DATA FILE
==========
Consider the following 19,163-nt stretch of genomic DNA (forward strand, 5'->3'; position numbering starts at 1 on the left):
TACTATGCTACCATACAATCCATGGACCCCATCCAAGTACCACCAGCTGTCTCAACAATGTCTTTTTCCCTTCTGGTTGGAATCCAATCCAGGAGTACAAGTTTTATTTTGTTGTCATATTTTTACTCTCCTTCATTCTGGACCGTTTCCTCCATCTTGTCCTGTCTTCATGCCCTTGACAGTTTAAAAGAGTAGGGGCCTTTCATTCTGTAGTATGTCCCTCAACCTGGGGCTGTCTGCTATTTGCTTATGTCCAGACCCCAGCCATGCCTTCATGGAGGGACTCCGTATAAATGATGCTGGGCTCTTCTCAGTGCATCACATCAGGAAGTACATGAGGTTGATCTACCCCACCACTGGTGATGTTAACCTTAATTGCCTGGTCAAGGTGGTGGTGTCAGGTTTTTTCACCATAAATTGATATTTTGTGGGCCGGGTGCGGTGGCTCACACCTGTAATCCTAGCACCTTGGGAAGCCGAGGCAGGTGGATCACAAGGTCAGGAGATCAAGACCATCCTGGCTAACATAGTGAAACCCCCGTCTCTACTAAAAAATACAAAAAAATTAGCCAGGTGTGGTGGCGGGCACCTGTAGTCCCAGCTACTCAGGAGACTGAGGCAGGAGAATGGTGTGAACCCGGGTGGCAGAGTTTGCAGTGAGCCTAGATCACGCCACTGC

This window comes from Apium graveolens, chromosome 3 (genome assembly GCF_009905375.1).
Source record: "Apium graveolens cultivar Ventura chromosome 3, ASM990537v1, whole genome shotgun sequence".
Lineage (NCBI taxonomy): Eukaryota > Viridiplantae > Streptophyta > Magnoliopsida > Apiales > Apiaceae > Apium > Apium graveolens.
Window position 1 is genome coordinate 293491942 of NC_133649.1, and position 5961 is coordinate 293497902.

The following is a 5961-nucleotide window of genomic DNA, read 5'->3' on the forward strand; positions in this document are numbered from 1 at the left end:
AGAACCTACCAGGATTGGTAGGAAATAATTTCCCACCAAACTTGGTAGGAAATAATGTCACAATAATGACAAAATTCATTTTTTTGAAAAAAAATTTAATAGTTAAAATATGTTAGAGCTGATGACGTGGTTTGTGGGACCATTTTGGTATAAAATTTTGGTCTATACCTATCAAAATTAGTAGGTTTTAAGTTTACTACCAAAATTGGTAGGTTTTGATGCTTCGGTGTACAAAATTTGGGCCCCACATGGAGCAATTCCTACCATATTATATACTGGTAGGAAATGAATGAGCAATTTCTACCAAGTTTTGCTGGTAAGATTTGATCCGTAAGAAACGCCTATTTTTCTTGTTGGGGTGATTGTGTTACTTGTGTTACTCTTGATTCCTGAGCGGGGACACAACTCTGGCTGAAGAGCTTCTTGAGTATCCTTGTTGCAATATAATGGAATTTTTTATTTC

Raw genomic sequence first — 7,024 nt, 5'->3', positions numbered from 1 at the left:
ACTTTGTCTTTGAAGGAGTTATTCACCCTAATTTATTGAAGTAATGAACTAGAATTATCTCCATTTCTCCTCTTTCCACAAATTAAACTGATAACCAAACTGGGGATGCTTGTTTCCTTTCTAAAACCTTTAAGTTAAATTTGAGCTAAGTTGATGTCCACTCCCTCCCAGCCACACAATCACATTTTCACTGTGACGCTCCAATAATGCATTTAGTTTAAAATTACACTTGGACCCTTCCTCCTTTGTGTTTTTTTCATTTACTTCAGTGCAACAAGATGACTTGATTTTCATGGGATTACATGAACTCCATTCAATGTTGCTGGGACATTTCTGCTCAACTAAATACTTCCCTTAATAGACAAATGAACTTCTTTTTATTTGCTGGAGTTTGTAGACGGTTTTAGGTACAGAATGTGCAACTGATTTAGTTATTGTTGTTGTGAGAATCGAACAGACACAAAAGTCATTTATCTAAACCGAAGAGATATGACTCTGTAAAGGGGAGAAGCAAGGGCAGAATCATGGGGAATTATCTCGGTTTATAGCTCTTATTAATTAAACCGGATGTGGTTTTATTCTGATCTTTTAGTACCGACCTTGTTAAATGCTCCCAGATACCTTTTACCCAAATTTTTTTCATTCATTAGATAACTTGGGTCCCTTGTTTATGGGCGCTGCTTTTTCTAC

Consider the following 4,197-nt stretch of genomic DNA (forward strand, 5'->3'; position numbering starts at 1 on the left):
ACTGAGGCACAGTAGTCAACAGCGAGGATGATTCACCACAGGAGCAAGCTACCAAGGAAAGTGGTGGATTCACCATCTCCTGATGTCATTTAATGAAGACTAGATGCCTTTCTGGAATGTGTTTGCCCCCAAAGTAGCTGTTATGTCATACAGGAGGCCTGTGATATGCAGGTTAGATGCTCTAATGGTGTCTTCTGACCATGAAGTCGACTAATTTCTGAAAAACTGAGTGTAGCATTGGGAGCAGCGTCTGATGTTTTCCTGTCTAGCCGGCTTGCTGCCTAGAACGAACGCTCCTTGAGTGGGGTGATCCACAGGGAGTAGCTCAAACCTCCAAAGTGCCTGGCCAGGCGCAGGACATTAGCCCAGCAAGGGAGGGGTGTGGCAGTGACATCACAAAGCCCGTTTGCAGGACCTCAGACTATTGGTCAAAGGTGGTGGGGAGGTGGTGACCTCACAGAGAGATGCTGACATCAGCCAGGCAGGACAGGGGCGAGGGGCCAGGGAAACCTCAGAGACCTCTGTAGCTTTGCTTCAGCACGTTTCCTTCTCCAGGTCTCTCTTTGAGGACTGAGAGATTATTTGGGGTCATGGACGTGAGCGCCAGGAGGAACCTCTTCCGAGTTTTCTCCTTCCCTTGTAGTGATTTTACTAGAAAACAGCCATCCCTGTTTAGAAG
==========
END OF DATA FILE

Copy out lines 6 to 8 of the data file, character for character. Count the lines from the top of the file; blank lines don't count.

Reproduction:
Window position 1 is genome coordinate 293491942 of NC_133649.1, and position 5961 is coordinate 293497902.

The following is a 5961-nucleotide window of genomic DNA, read 5'->3' on the forward strand; positions in this document are numbered from 1 at the left end:
AGAACCTACCAGGATTGGTAGGAAATAATTTCCCACCAAACTTGGTAGGAAATAATGTCACAATAATGACAAAATTCATTTTTTTGAAAAAAAATTTAATAGTTAAAATATGTTAGAGCTGATGACGTGGTTTGTGGGACCATTTTGGTATAAAATTTTGGTCTATACCTATCAAAATTAGTAGGTTTTAAGTTTACTACCAAAATTGGTAGGTTTTGATGCTTCGGTGTACAAAATTTGGGCCCCACATGGAGCAATTCCTACCATATTATATACTGGTAGGAAATGAATGAGCAATTTCTACCAAGTTTTGCTGGTAAGATTTGATCCGTAAGAAACGCCTATTTTTCTTGTTGGGGTGATTGTGTTACTTGTGTTACTCTTGATTCCTGAGCGGGGACACAACTCTGGCTGAAGAGCTTCTTGAGTATCCTTGTTGCAATATAATGGAATTTTTTATTTC